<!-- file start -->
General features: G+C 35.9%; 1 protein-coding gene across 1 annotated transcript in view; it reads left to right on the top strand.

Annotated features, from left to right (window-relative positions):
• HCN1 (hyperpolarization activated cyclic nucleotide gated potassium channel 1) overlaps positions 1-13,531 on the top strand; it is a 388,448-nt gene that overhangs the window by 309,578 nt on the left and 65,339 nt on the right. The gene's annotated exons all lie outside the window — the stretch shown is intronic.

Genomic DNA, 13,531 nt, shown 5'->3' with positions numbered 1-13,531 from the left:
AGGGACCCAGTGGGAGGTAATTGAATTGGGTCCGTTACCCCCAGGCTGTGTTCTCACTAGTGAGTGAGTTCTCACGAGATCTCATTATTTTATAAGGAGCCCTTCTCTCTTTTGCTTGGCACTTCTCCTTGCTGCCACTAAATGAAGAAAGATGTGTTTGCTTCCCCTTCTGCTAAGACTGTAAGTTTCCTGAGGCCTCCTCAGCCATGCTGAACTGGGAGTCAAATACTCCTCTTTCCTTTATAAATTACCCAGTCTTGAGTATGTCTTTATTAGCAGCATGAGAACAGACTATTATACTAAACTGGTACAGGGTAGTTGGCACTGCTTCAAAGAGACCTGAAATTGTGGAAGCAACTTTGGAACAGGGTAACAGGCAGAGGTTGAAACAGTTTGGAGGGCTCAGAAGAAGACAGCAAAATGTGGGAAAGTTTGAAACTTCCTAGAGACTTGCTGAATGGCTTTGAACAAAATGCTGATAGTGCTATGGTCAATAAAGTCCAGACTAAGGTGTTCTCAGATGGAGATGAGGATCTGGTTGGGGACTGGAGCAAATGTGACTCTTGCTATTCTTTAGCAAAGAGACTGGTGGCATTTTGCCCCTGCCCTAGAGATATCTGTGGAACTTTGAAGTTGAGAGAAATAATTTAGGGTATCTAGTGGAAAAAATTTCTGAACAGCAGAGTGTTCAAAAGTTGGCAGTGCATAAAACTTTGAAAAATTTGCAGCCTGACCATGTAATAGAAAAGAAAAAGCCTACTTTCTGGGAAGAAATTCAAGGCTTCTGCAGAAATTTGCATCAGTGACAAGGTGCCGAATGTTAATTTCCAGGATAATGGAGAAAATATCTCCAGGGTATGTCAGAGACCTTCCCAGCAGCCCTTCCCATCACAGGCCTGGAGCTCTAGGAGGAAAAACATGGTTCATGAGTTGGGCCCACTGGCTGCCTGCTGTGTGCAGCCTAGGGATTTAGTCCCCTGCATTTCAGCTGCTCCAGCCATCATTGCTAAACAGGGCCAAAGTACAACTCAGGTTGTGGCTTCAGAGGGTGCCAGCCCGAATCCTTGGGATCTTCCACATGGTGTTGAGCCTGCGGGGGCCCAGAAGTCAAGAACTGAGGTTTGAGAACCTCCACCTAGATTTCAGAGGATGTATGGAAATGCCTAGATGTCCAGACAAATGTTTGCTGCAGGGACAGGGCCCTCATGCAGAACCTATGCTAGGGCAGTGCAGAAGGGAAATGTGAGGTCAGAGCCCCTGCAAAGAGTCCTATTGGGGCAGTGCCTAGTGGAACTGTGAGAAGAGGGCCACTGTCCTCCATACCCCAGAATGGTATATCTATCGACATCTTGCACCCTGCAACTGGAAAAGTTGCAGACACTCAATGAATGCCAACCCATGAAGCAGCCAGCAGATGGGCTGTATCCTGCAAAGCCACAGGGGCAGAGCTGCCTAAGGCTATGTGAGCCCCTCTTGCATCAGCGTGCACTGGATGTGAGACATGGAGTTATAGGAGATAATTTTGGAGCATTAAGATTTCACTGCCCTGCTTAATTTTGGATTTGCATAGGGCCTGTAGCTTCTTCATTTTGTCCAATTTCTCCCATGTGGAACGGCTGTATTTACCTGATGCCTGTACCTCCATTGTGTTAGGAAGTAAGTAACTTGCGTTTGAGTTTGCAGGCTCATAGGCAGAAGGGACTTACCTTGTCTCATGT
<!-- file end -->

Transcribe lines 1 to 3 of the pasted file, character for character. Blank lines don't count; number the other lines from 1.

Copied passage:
General features: G+C 35.9%; 1 protein-coding gene across 1 annotated transcript in view; it reads left to right on the top strand.

Annotated features, from left to right (window-relative positions):
• HCN1 (hyperpolarization activated cyclic nucleotide gated potassium channel 1) overlaps positions 1-13,531 on the top strand; it is a 388,448-nt gene that overhangs the window by 309,578 nt on the left and 65,339 nt on the right. The gene's annotated exons all lie outside the window — the stretch shown is intronic.